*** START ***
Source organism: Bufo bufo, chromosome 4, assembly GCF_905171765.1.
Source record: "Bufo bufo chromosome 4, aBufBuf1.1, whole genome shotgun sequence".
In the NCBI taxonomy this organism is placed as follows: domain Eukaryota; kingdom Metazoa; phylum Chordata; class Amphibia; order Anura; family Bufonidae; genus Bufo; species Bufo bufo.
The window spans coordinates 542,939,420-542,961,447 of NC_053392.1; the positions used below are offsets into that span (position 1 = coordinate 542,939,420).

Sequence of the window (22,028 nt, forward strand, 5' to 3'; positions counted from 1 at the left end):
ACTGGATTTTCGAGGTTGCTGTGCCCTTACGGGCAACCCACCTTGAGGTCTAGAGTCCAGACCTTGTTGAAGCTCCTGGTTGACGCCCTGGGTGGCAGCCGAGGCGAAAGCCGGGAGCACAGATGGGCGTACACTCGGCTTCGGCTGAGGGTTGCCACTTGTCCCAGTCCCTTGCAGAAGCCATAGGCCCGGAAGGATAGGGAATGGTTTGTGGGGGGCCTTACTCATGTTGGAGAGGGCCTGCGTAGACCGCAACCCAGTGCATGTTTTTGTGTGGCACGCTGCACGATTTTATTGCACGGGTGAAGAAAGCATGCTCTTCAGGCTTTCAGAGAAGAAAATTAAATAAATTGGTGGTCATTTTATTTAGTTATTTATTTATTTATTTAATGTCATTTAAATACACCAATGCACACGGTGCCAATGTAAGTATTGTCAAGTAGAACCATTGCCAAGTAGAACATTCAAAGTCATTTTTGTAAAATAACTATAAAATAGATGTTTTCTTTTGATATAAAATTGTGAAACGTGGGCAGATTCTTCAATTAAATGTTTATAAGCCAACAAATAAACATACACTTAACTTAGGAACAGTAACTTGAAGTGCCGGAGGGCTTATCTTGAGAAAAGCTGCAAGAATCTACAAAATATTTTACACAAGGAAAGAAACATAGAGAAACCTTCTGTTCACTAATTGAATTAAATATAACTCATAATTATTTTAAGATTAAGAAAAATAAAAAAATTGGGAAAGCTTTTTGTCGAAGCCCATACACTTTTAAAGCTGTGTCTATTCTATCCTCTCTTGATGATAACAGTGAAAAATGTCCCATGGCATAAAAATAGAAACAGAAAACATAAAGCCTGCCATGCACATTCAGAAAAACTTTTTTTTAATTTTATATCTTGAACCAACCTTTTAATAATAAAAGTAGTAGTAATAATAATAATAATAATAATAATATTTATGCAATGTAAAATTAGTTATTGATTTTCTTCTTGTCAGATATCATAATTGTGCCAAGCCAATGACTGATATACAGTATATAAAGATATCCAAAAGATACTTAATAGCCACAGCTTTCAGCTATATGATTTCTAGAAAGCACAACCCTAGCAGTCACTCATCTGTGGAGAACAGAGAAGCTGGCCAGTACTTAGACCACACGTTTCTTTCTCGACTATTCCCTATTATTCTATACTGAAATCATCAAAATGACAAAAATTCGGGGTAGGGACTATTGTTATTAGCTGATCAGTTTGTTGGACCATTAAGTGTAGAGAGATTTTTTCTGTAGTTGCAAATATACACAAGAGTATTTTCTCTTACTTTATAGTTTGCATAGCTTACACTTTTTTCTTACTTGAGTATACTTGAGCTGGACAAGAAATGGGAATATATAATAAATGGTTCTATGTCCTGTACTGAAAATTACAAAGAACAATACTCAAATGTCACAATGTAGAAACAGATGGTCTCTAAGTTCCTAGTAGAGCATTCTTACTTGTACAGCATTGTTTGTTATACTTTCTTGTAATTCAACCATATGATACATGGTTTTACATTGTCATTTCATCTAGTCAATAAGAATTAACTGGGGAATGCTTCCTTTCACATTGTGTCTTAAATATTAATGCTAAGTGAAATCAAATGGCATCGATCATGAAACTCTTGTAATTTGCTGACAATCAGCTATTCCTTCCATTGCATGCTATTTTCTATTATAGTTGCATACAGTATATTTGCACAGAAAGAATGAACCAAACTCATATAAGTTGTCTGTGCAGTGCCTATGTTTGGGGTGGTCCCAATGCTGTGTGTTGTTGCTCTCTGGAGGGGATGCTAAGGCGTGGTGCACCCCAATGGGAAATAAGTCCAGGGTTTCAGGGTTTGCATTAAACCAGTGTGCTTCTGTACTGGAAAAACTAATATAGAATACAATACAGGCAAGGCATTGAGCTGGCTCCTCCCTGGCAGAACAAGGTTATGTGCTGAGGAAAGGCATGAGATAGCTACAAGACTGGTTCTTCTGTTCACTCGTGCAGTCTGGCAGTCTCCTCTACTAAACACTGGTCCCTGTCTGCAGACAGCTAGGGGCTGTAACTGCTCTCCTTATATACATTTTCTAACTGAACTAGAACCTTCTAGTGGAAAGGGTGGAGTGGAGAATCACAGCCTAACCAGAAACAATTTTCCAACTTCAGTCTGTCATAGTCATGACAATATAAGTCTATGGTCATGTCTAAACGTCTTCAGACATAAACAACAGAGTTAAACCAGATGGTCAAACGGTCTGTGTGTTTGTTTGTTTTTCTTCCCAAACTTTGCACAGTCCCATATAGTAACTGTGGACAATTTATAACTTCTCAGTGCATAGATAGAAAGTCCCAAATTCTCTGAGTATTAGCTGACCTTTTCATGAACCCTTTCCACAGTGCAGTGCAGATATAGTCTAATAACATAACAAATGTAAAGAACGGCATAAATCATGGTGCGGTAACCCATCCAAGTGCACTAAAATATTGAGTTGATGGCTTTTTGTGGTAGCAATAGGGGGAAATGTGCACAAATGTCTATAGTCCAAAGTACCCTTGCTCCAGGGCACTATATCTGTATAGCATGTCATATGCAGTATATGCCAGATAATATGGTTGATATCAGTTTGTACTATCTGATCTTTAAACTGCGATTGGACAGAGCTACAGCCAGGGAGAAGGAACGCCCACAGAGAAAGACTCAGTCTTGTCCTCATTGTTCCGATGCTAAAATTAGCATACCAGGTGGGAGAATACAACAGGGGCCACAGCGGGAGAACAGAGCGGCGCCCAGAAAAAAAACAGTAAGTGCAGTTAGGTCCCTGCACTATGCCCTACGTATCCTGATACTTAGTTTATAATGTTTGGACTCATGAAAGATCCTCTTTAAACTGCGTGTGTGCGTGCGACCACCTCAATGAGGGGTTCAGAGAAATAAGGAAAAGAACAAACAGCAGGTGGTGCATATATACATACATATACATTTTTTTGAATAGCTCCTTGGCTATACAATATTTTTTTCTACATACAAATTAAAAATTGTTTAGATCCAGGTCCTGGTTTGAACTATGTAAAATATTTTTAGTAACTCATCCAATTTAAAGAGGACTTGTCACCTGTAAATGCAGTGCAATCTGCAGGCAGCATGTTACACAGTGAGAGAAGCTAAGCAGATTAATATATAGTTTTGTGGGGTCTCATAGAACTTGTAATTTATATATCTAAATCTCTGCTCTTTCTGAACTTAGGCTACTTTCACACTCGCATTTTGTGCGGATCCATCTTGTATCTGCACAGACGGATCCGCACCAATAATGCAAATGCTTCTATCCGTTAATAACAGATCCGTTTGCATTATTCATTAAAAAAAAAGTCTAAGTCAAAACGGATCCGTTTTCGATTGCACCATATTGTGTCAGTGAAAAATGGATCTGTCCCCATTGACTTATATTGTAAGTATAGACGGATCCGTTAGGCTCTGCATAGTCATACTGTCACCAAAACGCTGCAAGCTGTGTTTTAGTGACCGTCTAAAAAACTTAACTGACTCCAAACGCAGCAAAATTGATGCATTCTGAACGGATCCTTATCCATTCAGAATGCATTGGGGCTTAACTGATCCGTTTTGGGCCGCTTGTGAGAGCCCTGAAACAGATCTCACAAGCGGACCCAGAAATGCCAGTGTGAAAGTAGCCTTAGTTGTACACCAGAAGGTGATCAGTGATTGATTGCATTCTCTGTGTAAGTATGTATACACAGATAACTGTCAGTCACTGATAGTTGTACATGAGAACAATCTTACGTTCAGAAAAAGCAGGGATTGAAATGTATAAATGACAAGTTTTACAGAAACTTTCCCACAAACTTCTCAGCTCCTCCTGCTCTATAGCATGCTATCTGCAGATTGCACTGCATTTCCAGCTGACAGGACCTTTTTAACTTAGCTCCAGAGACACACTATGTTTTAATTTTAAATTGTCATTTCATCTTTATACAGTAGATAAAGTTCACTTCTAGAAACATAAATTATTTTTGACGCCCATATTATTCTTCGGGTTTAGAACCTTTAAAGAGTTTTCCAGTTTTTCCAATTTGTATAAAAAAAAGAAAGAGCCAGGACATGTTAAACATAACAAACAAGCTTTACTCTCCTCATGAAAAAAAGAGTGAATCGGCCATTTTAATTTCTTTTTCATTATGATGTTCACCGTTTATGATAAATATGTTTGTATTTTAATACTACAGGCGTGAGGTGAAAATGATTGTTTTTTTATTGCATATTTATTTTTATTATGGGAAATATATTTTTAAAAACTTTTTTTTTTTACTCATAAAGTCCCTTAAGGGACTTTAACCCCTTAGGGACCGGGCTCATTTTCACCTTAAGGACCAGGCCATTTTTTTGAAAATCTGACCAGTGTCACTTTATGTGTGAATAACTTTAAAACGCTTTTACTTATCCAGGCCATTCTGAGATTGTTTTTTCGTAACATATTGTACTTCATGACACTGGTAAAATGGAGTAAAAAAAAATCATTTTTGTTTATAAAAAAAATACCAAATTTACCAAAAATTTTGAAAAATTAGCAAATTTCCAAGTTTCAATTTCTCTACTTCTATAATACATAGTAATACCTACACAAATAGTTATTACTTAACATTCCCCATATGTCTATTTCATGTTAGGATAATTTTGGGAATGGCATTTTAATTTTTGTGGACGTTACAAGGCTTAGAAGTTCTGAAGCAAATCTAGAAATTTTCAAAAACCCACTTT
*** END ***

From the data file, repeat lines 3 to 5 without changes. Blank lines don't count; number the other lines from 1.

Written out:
In the NCBI taxonomy this organism is placed as follows: domain Eukaryota; kingdom Metazoa; phylum Chordata; class Amphibia; order Anura; family Bufonidae; genus Bufo; species Bufo bufo.
The window spans coordinates 542,939,420-542,961,447 of NC_053392.1; the positions used below are offsets into that span (position 1 = coordinate 542,939,420).

Sequence of the window (22,028 nt, forward strand, 5' to 3'; positions counted from 1 at the left end):